Case history

The 33-year-old woman from Ukraine has been showing acalculia since age six, finger agnosia, confusion in right-left orientation, writing disturbances. She is right-handed and has a mental illness history in her family. She was successfully treated for her anxiety and obsessions. She is not a drug user and denied alcohol use and abuse. Physical examination, clinical blood count, comprehensive metabolic panel, endocrine labs were in an age range. 

Participant provided written informed consent of involvement. The study was authorized by the ethics committees of the TMA "Psychiatry" in Kiev and conducted in conformity with the Declaration of Helsinki.

The most important psychopathological and neurological findings according to mental status examination are shown below [8].

Neurological findings included the presence of all four components:

Inability to perform simple arithmetical calculations (acalculia) (Fig. 1).

Figure 1. Calculation test: simple math test

Moreover, the psychologist asked the person to write down a number that he named (pointed in parenthesis – 1048 (one thousand forty-eight)). The result is shown below (Fig. 2).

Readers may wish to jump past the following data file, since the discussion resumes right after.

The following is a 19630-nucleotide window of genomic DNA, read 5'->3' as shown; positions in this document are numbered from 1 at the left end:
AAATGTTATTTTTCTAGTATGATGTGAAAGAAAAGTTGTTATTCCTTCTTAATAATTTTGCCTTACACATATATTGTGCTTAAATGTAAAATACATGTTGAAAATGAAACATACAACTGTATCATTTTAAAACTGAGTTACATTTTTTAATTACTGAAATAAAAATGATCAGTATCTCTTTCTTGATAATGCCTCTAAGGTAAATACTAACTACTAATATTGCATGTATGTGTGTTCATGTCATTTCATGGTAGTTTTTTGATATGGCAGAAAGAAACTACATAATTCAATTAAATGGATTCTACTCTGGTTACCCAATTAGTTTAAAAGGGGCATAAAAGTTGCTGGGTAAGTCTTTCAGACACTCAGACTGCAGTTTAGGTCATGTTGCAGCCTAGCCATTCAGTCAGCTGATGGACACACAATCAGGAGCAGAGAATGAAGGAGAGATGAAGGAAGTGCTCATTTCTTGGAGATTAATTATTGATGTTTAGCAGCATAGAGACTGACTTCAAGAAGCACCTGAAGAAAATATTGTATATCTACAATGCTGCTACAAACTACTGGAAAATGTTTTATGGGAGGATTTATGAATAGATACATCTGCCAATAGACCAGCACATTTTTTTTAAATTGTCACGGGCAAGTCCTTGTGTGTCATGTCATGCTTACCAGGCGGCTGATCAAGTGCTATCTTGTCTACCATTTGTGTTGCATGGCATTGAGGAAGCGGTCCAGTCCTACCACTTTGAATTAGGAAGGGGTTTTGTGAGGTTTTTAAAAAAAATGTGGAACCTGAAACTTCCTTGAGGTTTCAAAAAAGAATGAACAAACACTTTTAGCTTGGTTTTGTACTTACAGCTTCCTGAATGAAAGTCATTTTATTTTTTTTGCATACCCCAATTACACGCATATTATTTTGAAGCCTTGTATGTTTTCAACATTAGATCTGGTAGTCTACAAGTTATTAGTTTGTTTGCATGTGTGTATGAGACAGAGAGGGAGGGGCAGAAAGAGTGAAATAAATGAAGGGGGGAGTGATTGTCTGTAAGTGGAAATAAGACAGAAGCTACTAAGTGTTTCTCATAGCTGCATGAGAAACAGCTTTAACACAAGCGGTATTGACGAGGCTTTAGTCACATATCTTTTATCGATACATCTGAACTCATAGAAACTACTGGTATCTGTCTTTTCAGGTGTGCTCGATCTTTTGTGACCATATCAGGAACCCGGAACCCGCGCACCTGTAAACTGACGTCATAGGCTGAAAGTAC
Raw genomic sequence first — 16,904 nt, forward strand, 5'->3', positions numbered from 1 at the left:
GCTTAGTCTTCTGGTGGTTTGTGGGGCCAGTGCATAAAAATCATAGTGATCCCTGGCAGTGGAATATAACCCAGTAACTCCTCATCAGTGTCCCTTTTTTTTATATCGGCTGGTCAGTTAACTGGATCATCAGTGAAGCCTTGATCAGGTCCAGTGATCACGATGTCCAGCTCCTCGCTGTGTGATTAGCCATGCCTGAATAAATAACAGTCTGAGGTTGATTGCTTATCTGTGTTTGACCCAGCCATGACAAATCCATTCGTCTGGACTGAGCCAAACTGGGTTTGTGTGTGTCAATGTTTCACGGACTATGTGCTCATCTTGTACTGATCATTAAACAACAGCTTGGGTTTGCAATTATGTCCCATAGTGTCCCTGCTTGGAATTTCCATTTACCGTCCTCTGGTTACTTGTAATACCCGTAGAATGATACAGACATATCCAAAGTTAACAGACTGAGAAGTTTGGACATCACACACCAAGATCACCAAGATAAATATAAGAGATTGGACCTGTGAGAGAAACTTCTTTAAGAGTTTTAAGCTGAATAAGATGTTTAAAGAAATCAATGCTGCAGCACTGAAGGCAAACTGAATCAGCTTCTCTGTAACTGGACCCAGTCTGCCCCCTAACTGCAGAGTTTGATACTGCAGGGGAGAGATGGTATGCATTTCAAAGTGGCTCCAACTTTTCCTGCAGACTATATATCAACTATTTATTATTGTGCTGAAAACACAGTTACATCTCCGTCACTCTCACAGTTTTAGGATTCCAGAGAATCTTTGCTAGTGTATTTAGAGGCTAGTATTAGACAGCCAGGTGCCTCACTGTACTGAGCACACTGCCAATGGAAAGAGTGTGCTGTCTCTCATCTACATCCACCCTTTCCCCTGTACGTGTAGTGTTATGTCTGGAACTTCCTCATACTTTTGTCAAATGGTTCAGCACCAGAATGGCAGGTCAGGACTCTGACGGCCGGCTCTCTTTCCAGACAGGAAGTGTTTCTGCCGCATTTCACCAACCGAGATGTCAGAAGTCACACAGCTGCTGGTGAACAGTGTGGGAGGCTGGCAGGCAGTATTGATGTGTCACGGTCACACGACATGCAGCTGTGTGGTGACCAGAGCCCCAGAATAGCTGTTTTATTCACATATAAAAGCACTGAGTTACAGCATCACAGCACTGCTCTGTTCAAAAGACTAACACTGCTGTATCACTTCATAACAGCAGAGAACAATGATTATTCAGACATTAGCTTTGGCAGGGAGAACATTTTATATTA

Figure 2. The person writes numbers that the psychologist had dictated to her (in parenthesis)

Lack of the capability to express thoughts in writing (agraphia, dysgraphia). Mild inconsistencies in forming letters, Illegible writing ( ).

Figure 3. Writing test: writing from dictation (she writes: Today is the wonderful weather, Tuesday (6 of May 2017), and I’ll go to the theatre soon).

Also, for acalculia examination, we used forward and backward counting, and serial seventh test: the patient should count down or up from 100 by intervals of 7. Calculation deterioration included serious failure to do all elementary mathematical tasks, including forward and backward counting. She had shown the results: 100 -7=85 and 100+7=106. She could not do more.